- The Washington Times - Wednesday, October 14, 2020

Twitter sparked criticism and calls for comprehensive regulation Wednesday from the New York State Department of Financial Services (DFS) over a July hack that hijacked dozens of high profile accounts.

An investigation into the incident requested by New York Gov. Andrew Cuomo shortly after the Twitter accounts were compromised culminated in DFS issuing their findings in a report.

Calling it “a cautionary tale about the extraordinary damage that can be caused even by unsophisticated cybercriminals,” the agency said the hack was largely successful due to lapse security at Twitter.

“Social media platforms have quickly become the leading source of news and information, yet no regulator has adequate oversight of their cybersecurity,” said New York state Superintendent of Financial Services Linda A. Lacewell. “The fact that Twitter was vulnerable to an unsophisticated attack shows that self-regulation is not the answer,” she said in a statement.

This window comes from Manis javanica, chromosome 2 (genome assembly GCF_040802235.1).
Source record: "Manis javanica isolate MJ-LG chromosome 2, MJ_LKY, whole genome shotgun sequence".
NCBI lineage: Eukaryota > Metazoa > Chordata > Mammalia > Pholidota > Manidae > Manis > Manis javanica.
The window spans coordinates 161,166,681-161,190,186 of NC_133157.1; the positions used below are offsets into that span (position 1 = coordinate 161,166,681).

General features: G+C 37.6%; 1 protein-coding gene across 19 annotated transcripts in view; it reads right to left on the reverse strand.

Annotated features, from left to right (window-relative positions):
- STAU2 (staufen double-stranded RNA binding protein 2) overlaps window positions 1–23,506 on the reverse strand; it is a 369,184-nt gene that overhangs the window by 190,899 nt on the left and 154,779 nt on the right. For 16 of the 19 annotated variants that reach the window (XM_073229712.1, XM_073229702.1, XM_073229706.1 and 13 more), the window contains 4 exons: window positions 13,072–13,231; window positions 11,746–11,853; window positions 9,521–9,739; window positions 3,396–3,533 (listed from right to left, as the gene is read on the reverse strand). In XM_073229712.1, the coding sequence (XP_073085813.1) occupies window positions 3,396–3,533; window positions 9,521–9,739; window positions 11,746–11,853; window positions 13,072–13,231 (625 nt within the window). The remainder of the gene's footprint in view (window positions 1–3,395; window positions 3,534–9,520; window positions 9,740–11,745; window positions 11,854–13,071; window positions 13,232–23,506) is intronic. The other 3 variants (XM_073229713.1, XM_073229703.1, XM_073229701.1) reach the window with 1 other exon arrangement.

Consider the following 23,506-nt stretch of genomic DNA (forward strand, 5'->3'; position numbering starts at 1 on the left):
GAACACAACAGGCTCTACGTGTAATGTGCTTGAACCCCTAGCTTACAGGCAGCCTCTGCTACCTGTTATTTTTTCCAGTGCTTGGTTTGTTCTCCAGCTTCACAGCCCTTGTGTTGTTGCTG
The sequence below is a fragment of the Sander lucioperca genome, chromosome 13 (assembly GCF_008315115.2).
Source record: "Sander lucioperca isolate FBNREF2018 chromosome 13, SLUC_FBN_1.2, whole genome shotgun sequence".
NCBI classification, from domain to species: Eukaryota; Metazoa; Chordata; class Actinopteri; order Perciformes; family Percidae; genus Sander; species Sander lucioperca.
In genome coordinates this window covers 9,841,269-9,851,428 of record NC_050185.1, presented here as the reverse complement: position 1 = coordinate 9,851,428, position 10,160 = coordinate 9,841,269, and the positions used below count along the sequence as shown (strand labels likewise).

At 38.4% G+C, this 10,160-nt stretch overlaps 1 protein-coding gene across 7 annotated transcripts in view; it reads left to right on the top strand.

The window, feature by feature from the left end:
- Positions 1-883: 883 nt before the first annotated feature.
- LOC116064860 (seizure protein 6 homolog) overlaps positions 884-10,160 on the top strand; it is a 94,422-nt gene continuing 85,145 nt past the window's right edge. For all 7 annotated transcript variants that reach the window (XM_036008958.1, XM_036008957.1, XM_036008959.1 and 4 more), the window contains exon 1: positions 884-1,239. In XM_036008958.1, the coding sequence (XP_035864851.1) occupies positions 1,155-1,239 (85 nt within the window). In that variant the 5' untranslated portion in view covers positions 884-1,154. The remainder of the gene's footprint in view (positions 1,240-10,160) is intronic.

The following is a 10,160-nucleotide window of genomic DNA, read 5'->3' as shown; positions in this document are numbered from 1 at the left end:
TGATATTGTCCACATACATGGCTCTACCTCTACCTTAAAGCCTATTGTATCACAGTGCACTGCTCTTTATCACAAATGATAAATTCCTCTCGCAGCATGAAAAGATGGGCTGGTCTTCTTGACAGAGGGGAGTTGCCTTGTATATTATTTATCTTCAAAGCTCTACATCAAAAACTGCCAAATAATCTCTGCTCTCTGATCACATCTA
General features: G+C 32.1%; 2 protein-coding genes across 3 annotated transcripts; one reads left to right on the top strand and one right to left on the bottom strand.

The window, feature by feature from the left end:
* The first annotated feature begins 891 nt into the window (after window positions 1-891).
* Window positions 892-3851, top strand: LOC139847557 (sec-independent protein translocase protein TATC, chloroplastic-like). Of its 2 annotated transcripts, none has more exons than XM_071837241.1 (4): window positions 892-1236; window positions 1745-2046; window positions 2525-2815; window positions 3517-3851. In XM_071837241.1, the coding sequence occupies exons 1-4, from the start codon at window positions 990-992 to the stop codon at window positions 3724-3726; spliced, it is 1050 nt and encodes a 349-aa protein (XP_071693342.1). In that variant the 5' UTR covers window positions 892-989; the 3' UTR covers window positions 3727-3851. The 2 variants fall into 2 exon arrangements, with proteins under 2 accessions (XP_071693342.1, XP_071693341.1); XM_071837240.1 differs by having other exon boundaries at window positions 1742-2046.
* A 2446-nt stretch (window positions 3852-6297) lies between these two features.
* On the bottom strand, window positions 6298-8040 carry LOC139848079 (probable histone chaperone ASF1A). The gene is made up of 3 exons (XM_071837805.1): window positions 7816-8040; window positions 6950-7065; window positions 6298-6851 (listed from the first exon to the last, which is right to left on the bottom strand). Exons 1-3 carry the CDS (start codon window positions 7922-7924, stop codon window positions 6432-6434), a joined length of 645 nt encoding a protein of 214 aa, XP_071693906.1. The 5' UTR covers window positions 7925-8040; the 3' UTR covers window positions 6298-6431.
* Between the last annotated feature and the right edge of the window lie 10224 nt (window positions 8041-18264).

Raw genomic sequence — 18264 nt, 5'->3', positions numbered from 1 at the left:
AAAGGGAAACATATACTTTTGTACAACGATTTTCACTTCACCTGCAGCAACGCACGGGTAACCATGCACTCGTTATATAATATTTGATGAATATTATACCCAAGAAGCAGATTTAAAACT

Twitter accounts belonging to former President Barack Obama and billionaires including Bill Gates and Elon Musk were among the dozens hijacked during the hack and then used to solicit funds.

Prosecutors have since charged two adults and a teen in the scheme, which authorities believe resulted in the perpetrators being sent more than $100,000 worth of the digital cryptocurrency Bitcoin.

The report ordered by Mr. Cuomo, a Democrat, said hackers were successful largely because of “weaknesses in Twitter’s internal cybersecurity protocols” that allowed the accounts to be commandeered.

While the Twitter hack lasted hours, the report said that DFS-regulated cryptocurrency companies reacted within minutes to block over 6,000 attempted transfers worth approximately $1.5 million.

“These actions were made possible because the Cryptocurrency Companies had robust programs around cybersecurity, fraud-prevention and anti-money laundering programs–as required by DFS regulations,” reads part of the DFS report. “As the Department has shown, a balance can be struck between encouraging innovation and promulgating regulation to protect consumers.”

“Protecting people’s privacy and security is a top priority for Twitter, and it is not a responsibility we take lightly,” a Twitter spokesperson reacted when reached by The Washington Times. “We have been continuously investing in improvements to our teams and our technology that enable people to use Twitter securely. This work is constant and always evolving.”

• Andrew Blake can be reached at ablake@washingtontimes.com.

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